Tuesday, June 25, 2024

Pal: Woody Allen Used Carole King Musical as Excuse to Skip Globes


“Beautiful: The Carole King Musical,” opened Sunday night on Broadway at the Stephen Sondheim Theater and as expected, Carole King, who lives in L.A., didn’t show.

But other real-life characters portrayed in the jukebox musical – Barry Mann, Cynthia Weil and Gerry Goffin – turned up and even did the red carpet.

You might also have heard there was a shindig going on in Hollywood at the same time and that Woody Allen was honored with a lifetime achievement award – minus Allen. People speculated he was probably at a ball game instead. So where was Woody?

It turns out Allen was at “Beautiful,” and that he and wife Soon Yi slipped into a side door, and sat in their orchestra seat in row L or M. (Jerry Seinfeld was also there although neither he or Allen made it to the after party.)

Woody and Douglas McGath, who wrote the book for “Beautiful,” are pals. The two co-wrote the Oscar nominated screenplay for “Bullets Over Broadway,” which is heading to Broadway as  a new musical by Allen.  Susan Stroman will direct.

McGrath told me his pal came to the Broadway opening of his play as “the most extraordinary act of support, and the only reason I say it’s extraordinary is he doesn’t really like to go to openings and he doesn’t really. And if you’ve seen his movies you know what his taste in music is, and it’s not this, yet I think he had a wonderful time.”

So Woody skipped out on the Golden Globes for your Broadway opening?

“Yes, I think he likes coming tonight for that very reason,” McGrath laughed. “He can say I had to go to my friend’s opening.”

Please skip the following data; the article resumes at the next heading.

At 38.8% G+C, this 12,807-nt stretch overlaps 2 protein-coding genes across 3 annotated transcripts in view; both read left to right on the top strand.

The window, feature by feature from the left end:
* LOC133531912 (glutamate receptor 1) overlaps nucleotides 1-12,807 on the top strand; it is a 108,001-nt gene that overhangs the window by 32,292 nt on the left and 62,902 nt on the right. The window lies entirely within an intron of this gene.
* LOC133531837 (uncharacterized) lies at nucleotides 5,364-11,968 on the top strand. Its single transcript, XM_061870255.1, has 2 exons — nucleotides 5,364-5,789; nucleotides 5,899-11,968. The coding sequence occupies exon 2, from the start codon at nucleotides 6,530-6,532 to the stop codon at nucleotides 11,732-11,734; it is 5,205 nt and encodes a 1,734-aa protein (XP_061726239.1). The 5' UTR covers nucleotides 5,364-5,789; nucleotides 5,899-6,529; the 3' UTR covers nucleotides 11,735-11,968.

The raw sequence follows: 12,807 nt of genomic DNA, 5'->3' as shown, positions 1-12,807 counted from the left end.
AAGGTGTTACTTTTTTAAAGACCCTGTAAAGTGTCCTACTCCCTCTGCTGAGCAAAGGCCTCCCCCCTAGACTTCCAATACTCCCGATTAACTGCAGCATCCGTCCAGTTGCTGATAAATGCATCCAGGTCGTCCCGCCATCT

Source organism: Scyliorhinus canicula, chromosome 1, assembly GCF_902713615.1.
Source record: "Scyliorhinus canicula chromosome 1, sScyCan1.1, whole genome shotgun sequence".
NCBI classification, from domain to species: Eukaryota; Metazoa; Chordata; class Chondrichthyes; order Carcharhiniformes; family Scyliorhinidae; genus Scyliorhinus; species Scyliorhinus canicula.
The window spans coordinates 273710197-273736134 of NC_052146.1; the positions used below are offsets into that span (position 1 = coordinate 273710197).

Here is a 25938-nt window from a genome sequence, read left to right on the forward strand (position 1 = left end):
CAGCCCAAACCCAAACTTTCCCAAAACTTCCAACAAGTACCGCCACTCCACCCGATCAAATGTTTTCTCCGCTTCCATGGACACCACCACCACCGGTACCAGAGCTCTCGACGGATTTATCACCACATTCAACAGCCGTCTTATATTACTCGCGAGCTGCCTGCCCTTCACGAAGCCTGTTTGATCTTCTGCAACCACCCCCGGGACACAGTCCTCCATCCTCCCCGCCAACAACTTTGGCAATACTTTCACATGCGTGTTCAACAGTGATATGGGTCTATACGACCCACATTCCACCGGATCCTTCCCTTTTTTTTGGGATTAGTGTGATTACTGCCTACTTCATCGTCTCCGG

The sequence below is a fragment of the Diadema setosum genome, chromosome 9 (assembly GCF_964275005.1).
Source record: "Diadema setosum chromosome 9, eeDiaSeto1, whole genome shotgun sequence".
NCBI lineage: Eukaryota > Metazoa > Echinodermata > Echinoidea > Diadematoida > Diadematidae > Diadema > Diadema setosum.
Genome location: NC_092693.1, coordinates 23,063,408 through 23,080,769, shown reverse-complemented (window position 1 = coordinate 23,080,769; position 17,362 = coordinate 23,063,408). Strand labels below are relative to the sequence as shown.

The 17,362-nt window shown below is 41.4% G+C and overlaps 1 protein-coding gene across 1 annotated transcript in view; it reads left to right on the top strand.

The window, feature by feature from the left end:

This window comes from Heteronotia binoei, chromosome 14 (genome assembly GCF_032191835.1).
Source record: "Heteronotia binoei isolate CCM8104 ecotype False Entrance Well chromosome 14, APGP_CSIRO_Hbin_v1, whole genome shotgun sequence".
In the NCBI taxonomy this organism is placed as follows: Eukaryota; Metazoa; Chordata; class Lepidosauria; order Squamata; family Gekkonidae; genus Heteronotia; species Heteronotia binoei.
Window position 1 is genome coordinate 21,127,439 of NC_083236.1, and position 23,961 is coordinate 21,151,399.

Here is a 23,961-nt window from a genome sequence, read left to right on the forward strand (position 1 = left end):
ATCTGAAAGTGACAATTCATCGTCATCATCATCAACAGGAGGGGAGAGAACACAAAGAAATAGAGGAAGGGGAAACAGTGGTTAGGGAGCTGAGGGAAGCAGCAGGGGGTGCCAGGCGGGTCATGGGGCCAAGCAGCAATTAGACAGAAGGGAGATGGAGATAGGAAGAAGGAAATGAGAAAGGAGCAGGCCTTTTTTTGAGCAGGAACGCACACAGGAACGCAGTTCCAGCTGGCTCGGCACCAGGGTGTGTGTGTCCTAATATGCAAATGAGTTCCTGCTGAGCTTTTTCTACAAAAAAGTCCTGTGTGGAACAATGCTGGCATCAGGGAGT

Then we chatted about the book for “Beautiful,” which McGrath said he almost turned down writing.

 “I didn’t want to take the job at first because I thought four living people I’m going to write something about? Forget it. Because they’re all going to be like, ‘no, no, no, my mother wore pants, not slacks. All these things that you’re like, ‘what? That means nothing.’ But they were all very supportive. They gave me all the information and then they would see stuff, and they would give notes but it was never dramatic or like, you have to cut this. It was more like sometimes we did this more than this. They just gave me stuff to help.”

Jake Epstein plays Gerry Goffin, a gifted man who is bipolar and a womanizer, and manages to make him likable. McGrath told me Goffin didn’t ask him to tone down his character flaws.

 “This is what was so interesting to me about Gerry,” McGrath said “He didn’t keep anything from me. He said, ‘Yeah, I did that.’ The original sin for them was that they got married too young, when she got pregnant,” he said. “He had this one impulse to pull him away toward all these cute girls whom he’d been used to flirting with and dating and fooling around with and the other, which was that he loved Carole and didn’t want to hurt her. I never see him as a villain. I saw him as a guy who had a bad thing and he tried to make the best of it and it just got worse.”

Cynthia Weil and Barry Mann, played by Anika Larsen and Jarrod Spector, who went on to write “On Broadway,” “Uptown,” the Animals “We Gotta Get Out of This Place,” “You’ve Lost That Lovin’ Feeling,” among other hits, seem too good to be true but in person they’re like the characters on stage. I asked them for the secret of their happy 30-year marriage.